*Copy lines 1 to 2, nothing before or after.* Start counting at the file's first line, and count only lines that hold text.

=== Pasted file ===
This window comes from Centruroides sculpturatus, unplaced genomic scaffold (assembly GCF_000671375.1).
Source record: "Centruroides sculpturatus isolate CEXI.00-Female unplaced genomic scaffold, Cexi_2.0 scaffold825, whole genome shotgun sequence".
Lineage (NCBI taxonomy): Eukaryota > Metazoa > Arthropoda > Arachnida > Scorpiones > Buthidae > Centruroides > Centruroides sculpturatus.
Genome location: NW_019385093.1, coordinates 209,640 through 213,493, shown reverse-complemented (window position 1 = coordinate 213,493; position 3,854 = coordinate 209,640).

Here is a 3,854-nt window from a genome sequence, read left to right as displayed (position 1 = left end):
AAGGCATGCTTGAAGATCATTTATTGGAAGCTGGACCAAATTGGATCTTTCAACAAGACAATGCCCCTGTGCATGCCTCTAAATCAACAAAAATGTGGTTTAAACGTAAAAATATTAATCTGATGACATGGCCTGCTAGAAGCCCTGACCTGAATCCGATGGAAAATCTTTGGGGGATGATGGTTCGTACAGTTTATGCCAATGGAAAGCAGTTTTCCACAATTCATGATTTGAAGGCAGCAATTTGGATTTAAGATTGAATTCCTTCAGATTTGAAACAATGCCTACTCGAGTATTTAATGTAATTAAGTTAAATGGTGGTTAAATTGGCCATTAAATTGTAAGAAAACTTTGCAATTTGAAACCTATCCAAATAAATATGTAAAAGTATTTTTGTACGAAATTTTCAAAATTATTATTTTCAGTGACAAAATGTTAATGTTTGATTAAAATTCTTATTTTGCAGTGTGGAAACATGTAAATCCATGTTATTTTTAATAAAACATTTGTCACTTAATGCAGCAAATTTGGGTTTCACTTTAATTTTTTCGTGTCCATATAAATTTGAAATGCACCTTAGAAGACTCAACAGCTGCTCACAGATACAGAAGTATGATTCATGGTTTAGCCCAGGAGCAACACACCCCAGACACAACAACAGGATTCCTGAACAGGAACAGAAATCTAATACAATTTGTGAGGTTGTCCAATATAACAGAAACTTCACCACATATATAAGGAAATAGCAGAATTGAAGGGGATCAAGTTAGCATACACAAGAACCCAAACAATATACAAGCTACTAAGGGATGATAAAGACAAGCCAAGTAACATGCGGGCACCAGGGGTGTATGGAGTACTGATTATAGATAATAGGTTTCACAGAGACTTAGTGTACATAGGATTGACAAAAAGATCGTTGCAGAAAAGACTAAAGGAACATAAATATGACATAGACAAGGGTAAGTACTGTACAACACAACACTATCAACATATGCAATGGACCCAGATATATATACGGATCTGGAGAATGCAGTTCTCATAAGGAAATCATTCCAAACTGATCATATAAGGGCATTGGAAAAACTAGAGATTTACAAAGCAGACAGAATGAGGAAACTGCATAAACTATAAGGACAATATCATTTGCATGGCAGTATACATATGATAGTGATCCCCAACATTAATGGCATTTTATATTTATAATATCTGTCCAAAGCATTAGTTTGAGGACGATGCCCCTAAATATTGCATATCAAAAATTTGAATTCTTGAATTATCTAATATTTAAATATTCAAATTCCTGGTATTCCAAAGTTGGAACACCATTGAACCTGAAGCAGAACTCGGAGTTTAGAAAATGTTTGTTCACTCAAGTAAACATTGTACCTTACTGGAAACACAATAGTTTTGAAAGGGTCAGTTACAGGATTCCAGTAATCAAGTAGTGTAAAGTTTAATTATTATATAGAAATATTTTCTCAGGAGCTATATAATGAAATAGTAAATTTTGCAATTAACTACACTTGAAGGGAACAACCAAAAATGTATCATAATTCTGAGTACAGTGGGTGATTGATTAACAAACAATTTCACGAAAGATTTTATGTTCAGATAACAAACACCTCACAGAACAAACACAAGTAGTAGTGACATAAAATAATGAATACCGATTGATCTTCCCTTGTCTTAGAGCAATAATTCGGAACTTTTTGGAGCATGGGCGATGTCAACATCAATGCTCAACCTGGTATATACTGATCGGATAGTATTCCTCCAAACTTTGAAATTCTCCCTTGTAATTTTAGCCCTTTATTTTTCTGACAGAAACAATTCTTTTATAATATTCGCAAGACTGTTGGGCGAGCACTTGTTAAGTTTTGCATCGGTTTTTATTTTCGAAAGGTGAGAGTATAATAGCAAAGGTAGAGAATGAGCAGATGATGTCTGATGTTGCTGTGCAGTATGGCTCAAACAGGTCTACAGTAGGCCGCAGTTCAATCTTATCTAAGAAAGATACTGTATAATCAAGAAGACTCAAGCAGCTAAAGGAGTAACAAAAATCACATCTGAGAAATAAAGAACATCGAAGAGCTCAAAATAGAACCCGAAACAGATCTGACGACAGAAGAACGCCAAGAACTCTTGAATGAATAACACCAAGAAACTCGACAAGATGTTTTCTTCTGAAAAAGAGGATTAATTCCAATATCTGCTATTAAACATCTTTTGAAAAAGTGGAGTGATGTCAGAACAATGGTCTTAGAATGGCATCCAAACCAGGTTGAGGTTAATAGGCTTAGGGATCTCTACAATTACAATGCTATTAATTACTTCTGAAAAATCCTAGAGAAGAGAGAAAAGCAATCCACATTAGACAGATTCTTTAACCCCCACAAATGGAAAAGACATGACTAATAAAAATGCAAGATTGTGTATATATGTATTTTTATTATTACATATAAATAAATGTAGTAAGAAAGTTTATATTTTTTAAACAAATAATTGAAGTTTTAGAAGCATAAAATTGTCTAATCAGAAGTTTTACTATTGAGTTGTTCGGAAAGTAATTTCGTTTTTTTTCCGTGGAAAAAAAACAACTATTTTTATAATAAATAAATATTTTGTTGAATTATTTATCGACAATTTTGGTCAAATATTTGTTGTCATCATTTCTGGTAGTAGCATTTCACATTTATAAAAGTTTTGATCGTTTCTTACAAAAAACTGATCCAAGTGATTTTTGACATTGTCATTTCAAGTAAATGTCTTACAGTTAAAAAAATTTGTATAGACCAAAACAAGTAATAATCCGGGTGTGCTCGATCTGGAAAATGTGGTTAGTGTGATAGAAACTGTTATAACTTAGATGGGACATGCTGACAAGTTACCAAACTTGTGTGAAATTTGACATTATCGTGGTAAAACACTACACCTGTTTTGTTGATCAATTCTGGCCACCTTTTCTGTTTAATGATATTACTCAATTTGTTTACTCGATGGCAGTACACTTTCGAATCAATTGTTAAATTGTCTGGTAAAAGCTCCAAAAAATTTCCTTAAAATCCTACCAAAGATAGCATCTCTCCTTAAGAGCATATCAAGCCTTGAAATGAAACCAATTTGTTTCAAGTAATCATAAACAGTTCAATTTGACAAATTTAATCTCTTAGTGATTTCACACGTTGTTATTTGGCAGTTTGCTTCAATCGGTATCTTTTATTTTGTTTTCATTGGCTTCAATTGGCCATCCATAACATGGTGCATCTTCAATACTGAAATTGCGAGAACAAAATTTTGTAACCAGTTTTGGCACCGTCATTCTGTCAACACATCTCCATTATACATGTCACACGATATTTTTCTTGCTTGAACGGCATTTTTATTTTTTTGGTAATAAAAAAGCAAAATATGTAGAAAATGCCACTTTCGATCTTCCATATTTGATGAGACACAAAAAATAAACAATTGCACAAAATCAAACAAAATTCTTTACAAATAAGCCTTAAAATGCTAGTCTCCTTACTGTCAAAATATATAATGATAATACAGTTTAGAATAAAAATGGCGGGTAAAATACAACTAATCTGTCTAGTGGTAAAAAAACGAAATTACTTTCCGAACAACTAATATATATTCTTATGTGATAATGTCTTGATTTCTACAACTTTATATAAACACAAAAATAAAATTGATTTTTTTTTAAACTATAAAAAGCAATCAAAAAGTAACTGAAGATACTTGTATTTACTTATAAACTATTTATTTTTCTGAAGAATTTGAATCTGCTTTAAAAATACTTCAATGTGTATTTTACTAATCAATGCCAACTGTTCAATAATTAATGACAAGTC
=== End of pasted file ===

This window comes from Centruroides sculpturatus, unplaced genomic scaffold (assembly GCF_000671375.1).
Source record: "Centruroides sculpturatus isolate CEXI.00-Female unplaced genomic scaffold, Cexi_2.0 scaffold825, whole genome shotgun sequence".